"Most guys are cautious and told me not to criticize the icons;
Benny Goodman, Harry James, their jazz ain't shit to me. I didn't knock
them directly -- jazz and blues must strike you at your heart, you don't
have to analyze it."
When he asked what I thought of his new CD, I wasn't able to analyze
it, either. I’m no jazz expert, but I know what I like, and Omaha
Blues is an enjoyable, relaxed set of classic standards perfect with a
big martini and a smoking jacket.
From the laid-back, sax-driven opener -- a Love composition called
"Omaha Blues" -- through the old reliables like Ellington's
"Satin Doll" (swinging vocals by Preston's daughter, Portia),
"Stormy Weather" (Preston ably on vocals) and "When Sunny
Gets Blue" (featuring smooth-voiced Ansar Muhammad), the songs create
a mood you can get lost in, like a black velvet Kansas City midnight circa
"We don't play an extremely genius-style of jazz, but there's
something there I want to stress -- and that's my sound. You have to have
a sound first before anything else," Love said. "I've reached my
peak late because I wasn't a soloist. I was a lead man. And I've known
other guys who played their best at 79 and 80. This band on Omaha Blues
played as good as any of the guys I worked with in the big time."
"Big Time" began right here in river city. Love recalled how
Omaha used to be a hub for black jazz musicians, "the triple-A
league" where national bands would go to find a player to fill out
their ensemble. "We had a plethora of musicians here," he said.
"The great names in jazz came from all over the country. We were the
suppliers of the big bands."
In the 1940s, the Midwest was the largest dance territory in the world,
Love said. It was a time before television, when there were thousands of
ballrooms and hundreds of bands, both white and black.
"Minnesota is the land of 10,000 lakes, and each one had a
ballroom around it," Love said. "Every little Nebraska town had
a dance hall and we played all of them. The black bands were treated
differently than whites. We played black music and that's what they wanted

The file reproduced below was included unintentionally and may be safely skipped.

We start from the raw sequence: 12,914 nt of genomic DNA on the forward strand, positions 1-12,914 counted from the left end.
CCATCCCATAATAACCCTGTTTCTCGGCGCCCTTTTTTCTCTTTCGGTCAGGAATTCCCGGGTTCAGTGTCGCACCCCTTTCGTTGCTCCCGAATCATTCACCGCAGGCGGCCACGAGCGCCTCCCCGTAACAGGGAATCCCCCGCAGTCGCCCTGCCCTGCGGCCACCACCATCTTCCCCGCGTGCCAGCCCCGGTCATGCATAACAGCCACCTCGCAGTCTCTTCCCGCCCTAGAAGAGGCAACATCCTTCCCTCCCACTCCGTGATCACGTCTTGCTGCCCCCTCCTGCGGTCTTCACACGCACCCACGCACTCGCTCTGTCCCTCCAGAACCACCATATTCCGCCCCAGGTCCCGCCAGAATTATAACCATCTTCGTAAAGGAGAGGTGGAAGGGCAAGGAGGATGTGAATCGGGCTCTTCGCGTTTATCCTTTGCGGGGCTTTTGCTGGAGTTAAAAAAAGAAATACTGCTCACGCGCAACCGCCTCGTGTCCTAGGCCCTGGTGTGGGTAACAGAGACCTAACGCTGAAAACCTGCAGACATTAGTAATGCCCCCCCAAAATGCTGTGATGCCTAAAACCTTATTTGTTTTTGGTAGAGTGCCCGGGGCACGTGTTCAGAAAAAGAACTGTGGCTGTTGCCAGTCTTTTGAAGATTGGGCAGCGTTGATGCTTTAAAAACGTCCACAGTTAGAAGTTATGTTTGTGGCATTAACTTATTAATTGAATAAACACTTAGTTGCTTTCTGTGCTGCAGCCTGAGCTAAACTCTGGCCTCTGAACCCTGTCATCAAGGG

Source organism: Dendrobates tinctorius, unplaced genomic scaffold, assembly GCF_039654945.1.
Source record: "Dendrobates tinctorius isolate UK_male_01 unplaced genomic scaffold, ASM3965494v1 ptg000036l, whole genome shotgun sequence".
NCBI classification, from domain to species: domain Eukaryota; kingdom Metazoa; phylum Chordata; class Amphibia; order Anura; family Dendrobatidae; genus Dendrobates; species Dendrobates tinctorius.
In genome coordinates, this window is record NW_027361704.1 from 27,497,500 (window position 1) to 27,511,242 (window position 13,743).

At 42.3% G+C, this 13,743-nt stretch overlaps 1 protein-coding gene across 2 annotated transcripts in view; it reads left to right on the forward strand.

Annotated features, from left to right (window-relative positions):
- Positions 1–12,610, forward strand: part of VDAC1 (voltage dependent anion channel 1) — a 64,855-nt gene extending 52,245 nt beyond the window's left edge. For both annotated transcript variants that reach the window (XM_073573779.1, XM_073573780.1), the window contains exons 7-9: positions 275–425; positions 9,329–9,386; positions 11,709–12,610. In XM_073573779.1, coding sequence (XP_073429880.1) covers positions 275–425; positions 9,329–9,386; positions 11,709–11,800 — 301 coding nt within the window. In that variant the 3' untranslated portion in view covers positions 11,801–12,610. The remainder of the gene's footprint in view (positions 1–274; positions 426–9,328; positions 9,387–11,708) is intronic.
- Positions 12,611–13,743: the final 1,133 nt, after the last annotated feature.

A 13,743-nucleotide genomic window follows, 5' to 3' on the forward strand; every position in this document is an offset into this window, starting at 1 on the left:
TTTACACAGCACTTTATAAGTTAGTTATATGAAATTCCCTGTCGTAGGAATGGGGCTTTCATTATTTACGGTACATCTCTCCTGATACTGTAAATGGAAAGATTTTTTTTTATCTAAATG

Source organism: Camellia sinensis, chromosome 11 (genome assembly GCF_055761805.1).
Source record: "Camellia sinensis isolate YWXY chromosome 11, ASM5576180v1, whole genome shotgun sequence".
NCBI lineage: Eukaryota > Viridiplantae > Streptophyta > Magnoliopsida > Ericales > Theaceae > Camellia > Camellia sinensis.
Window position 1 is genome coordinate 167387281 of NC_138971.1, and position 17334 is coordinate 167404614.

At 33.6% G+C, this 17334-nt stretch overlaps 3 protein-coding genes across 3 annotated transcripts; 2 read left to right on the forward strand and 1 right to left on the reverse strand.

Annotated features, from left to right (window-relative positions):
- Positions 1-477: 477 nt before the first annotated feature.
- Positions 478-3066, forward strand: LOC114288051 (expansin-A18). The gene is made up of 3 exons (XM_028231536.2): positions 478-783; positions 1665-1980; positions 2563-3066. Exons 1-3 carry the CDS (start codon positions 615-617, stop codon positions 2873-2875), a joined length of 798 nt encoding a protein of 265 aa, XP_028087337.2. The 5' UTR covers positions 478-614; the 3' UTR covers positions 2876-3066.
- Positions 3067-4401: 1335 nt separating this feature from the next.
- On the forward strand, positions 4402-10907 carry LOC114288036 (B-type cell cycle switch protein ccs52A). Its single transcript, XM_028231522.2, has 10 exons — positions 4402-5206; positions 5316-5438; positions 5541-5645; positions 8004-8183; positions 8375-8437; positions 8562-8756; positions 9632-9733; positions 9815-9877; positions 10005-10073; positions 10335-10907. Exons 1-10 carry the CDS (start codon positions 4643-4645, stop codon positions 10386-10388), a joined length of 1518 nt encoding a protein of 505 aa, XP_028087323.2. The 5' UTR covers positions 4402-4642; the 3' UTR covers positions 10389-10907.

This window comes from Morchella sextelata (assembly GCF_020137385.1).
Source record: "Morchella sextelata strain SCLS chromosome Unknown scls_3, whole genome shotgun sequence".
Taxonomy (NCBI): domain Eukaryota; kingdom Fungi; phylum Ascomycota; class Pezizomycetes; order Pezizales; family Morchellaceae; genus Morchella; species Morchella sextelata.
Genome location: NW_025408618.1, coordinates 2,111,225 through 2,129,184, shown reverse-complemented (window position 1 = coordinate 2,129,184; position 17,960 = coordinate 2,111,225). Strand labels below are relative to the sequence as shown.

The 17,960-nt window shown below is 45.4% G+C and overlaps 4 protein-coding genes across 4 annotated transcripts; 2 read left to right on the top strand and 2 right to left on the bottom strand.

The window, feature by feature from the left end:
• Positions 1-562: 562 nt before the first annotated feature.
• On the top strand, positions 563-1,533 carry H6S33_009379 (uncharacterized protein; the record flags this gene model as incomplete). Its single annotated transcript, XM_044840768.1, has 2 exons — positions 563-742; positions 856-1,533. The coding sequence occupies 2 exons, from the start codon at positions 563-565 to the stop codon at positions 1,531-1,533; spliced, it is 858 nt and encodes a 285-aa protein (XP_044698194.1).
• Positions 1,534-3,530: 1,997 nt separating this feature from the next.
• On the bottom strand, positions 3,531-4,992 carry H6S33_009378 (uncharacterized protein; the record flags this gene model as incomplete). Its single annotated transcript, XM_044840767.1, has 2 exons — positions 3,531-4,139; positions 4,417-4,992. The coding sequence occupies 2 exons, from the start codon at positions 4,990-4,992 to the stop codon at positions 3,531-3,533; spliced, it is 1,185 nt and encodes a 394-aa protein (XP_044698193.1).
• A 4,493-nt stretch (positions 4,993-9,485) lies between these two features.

to hear. They didn't expect any other band to play like we played. My band
was the last of the touring territory bands. The onset of television and
fast cars killed off that era."
As the years went on, Love played with big name bands and began a long,
storied recording career. "In Europe, I enjoy star status," he
said. "Pirated recordings made me famous there. Though the pirate
recordings were completely illegal, they still listed the personnel on the
sleeve, and there was Basie and I together in the picture. I'm not as big
as Dizzie or Charlie Parker in Europe, but they know me."
Love played a number of European tours and every time got the star
treatment. "This was exotic music to them. We we're a curio, a
novelty. They viewed blacks as interesting instead of inferior. They'd
break your arm before they'd let you pay for a drink and stock your
dressing room with the best wine. I was getting paid $1,000 a week at a
time when I was making $900 a month selling advertising for the Omaha
But though Love was loved in Europe and on the West Coast, he says he
found things chillier back home in Nebraska. If there's one aspect of his
career he's disenchanted with, it's how he's perceived in his home town.
"No man is a prophet in his own town. But I certainly deserve
credit for what I've done. No Omahan has as many musical credits as I
have. When you give someone your resume, you highlight the best parts. I
don't exaggerate or lie about mine. I'm so careful not to exaggerate.
Hometown jealousies are fatal."
A particular thorn in his side is his relationship with Joslyn Art
Museum and its Jazz on the Green program. It's promoted as a
"six-week outdoor concert series that spotlights a variety of jazz
sounds from mainstream and fusion to swing, bebop, big band and
Latin-influenced music by featuring some of the region's best jazz